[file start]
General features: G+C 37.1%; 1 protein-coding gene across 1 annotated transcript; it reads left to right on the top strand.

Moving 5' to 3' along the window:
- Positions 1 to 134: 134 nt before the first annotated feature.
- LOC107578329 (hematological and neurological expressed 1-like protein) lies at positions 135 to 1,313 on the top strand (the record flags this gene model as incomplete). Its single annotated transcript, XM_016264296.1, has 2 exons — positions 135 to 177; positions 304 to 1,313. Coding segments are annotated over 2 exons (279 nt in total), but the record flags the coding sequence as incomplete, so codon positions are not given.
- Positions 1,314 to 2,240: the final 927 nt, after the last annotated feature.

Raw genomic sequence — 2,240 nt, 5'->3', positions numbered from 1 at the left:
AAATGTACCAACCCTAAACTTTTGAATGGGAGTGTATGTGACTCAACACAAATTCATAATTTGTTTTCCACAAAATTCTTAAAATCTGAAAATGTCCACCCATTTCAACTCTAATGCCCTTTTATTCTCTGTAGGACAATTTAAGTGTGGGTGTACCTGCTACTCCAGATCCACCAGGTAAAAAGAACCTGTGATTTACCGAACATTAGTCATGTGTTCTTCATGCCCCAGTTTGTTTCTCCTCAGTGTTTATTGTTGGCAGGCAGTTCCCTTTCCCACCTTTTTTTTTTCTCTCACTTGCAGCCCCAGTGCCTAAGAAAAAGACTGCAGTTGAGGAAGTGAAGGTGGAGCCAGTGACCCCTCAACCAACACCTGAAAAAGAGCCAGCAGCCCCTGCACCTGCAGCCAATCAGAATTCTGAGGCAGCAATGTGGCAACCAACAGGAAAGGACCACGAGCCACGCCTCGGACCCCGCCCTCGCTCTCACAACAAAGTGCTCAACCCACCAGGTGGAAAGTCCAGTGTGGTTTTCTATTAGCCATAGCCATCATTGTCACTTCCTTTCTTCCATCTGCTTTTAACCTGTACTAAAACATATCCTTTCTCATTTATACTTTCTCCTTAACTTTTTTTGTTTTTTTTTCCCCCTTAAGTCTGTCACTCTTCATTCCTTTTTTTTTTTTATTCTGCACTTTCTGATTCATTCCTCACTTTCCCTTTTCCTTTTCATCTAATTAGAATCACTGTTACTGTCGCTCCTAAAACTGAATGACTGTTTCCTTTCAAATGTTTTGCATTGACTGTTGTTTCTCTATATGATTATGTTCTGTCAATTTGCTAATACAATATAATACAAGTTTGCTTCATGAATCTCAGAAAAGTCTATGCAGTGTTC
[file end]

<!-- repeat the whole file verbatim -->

General features: G+C 37.1%; 1 protein-coding gene across 1 annotated transcript; it reads left to right on the top strand.

Moving 5' to 3' along the window:
- Positions 1 to 134: 134 nt before the first annotated feature.
- LOC107578329 (hematological and neurological expressed 1-like protein) lies at positions 135 to 1,313 on the top strand (the record flags this gene model as incomplete). Its single annotated transcript, XM_016264296.1, has 2 exons — positions 135 to 177; positions 304 to 1,313. Coding segments are annotated over 2 exons (279 nt in total), but the record flags the coding sequence as incomplete, so codon positions are not given.
- Positions 1,314 to 2,240: the final 927 nt, after the last annotated feature.

Raw genomic sequence — 2,240 nt, 5'->3', positions numbered from 1 at the left:
AAATGTACCAACCCTAAACTTTTGAATGGGAGTGTATGTGACTCAACACAAATTCATAATTTGTTTTCCACAAAATTCTTAAAATCTGAAAATGTCCACCCATTTCAACTCTAATGCCCTTTTATTCTCTGTAGGACAATTTAAGTGTGGGTGTACCTGCTACTCCAGATCCACCAGGTAAAAAGAACCTGTGATTTACCGAACATTAGTCATGTGTTCTTCATGCCCCAGTTTGTTTCTCCTCAGTGTTTATTGTTGGCAGGCAGTTCCCTTTCCCACCTTTTTTTTTTCTCTCACTTGCAGCCCCAGTGCCTAAGAAAAAGACTGCAGTTGAGGAAGTGAAGGTGGAGCCAGTGACCCCTCAACCAACACCTGAAAAAGAGCCAGCAGCCCCTGCACCTGCAGCCAATCAGAATTCTGAGGCAGCAATGTGGCAACCAACAGGAAAGGACCACGAGCCACGCCTCGGACCCCGCCCTCGCTCTCACAACAAAGTGCTCAACCCACCAGGTGGAAAGTCCAGTGTGGTTTTCTATTAGCCATAGCCATCATTGTCACTTCCTTTCTTCCATCTGCTTTTAACCTGTACTAAAACATATCCTTTCTCATTTATACTTTCTCCTTAACTTTTTTTGTTTTTTTTTCCCCCTTAAGTCTGTCACTCTTCATTCCTTTTTTTTTTTTATTCTGCACTTTCTGATTCATTCCTCACTTTCCCTTTTCCTTTTCATCTAATTAGAATCACTGTTACTGTCGCTCCTAAAACTGAATGACTGTTTCCTTTCAAATGTTTTGCATTGACTGTTGTTTCTCTATATGATTATGTTCTGTCAATTTGCTAATACAATATAATACAAGTTTGCTTCATGAATCTCAGAAAAGTCTATGCAGTGTTC